Video – Orphan Gets A Green Card
In this video, Immigration Attorney Carl Shusterman (former INS Trial Attorney 1976-82) explains how a 16-year-old orphan from Canada was allowed to obtain a green card and join his family in the United States.
Guy Taylor, a 16-year-old boy living in Canada, became an orphan when his mother died of a drug overdose. His grandmother, a US citizen living in Long Beach, California, immediately traveled to Canada and became the legal guardian of her grandson.
At the airport, an immigration inspector, asked the grandmother for Guy’s travel papers. After she provided him with a certified copy of the guardianship papers, he replied, “Lady, this ain’t worth the paper it’s written on.” The grandmother, with her grandson in tow and her daughter’s coffin being loaded on the plane, asked to speak with a supervisor. The supervisor paroled Guy into the U.S.
After arriving in the U.S., Guy and his grandmother visited Attorney Carl Shusterman. We held a press conference to highlight Guy’s precarious situation. He had no living relatives in Canada. All of his relatives – grandparents, aunts, uncles and cousins – lived in the U.S.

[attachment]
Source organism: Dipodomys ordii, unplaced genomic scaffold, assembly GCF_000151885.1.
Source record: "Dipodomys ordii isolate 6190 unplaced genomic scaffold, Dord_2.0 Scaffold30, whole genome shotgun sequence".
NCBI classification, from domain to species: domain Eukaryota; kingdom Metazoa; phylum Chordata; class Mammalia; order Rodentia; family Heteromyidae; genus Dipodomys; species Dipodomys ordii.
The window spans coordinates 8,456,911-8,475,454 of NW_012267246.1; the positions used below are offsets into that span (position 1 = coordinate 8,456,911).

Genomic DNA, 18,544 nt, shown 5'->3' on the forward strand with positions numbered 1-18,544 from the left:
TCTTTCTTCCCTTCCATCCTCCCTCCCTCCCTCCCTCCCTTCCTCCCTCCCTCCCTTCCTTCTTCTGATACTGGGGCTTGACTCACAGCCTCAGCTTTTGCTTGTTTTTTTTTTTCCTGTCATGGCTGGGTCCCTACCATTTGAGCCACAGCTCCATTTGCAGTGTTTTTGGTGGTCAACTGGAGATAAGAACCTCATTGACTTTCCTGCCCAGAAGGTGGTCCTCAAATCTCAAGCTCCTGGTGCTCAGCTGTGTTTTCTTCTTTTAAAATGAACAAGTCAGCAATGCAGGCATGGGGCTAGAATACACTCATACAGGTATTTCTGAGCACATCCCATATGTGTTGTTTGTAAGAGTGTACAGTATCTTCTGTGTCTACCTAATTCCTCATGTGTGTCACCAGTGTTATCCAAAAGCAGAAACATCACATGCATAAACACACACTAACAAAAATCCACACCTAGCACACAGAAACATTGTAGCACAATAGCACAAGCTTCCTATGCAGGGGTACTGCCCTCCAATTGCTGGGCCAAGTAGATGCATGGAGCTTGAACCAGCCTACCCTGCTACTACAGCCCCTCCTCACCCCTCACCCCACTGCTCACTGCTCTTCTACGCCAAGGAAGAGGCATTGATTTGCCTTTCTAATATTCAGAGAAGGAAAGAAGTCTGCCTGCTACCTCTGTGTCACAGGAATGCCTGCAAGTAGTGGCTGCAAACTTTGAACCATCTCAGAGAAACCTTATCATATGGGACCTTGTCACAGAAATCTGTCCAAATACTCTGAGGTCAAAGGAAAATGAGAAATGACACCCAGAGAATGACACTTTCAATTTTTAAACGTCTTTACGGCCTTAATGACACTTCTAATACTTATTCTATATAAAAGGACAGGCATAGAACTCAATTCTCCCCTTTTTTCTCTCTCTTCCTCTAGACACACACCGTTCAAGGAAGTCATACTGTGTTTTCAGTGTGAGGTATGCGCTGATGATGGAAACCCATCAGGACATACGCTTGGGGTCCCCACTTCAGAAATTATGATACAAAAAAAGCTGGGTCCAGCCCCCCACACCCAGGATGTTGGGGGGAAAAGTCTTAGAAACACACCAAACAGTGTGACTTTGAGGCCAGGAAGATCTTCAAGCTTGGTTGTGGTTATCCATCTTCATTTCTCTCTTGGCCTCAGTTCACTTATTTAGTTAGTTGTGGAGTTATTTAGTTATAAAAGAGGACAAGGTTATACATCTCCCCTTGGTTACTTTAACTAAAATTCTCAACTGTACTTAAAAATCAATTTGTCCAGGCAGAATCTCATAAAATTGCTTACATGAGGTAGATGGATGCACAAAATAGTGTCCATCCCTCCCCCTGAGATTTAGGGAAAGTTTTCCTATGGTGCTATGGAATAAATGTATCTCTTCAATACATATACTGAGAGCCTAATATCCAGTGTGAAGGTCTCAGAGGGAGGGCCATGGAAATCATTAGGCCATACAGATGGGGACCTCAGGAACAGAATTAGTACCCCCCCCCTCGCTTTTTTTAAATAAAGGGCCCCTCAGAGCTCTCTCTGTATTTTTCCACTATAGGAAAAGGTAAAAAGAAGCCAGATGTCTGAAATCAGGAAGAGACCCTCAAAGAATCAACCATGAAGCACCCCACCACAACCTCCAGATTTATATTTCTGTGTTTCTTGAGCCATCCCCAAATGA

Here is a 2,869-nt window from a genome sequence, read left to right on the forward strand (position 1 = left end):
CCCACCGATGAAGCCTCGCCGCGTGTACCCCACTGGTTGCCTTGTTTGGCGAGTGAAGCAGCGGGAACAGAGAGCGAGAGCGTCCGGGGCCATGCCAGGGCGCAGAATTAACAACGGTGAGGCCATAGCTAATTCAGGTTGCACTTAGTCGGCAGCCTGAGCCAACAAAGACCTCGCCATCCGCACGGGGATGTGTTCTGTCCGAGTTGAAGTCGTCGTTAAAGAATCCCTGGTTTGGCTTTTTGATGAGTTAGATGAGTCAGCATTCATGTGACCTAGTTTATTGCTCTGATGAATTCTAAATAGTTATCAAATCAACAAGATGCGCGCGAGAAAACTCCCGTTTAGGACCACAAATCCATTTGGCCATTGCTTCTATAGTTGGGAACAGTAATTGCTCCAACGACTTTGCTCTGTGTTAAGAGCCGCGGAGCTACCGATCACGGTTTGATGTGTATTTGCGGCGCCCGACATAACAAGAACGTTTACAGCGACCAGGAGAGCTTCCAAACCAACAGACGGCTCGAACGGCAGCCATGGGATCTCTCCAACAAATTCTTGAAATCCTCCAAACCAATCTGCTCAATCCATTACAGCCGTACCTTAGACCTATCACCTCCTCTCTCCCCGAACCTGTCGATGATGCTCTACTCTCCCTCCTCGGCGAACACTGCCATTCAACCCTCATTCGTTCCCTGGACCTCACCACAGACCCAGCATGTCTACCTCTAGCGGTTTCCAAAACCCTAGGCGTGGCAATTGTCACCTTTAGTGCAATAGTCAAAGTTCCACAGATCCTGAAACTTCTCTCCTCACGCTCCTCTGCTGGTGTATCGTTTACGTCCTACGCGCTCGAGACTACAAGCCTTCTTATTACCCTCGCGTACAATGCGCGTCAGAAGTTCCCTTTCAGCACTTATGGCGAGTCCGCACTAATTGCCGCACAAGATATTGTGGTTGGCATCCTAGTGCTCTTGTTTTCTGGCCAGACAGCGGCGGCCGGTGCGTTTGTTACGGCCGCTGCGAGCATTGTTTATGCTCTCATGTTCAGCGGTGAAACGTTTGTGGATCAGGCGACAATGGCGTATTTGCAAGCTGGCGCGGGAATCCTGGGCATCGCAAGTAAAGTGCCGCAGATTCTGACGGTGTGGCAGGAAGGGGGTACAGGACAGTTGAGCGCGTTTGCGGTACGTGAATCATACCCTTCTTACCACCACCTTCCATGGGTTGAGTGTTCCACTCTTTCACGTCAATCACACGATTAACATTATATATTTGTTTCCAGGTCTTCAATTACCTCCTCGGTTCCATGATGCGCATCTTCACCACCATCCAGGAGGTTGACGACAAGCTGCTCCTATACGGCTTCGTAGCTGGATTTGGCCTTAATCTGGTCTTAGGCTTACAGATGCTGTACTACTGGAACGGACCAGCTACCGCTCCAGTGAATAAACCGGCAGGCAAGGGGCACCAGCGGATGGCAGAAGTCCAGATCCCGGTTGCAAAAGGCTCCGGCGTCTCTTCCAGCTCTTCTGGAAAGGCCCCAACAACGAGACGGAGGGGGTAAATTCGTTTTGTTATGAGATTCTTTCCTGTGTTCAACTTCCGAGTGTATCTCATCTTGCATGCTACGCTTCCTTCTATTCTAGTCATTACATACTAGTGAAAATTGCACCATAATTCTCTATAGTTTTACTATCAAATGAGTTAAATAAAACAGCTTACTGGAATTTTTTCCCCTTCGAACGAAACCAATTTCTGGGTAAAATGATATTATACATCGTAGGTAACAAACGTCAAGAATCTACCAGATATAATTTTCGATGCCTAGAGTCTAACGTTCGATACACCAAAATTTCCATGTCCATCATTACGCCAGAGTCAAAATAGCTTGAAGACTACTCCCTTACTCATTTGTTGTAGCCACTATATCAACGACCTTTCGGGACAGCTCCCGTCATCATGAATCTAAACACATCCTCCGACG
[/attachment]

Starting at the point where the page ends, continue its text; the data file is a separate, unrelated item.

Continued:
The INS granted Guy a parole and a work permit.
Go to a Law Firm which is Professional and Knowledgeable
“Very professional law firm. We had a difficult issue and Mr. Shusterman’s office got right onto the case and resolved the issue with USCIS. Because of their efforts, me and my family were able to get our Legal Permanent Residency card. My suggestion to those trying to obtain employment based card. Don’t look for money saving attorney. They will cost you lot more in long run. Go to a law firm which is professional and knowledgeable. It pays in the long term.”
- Nilesh Patel, Chicago, Illinois
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We held a press conference in our office and Guy’s story was featured on television, radio and in a number of newspapers including the Los Angeles Times.
After reading about Guy’s plight in the newspaper, Senator Dianne Feinstein (D-CA) introduced a private bill in the US Senate on Guy’s behalf to make him a lawful permanent resident.
In December 2000, President Clinton signed the bill into law. As soon as he received his green card, Guy joined the US Army.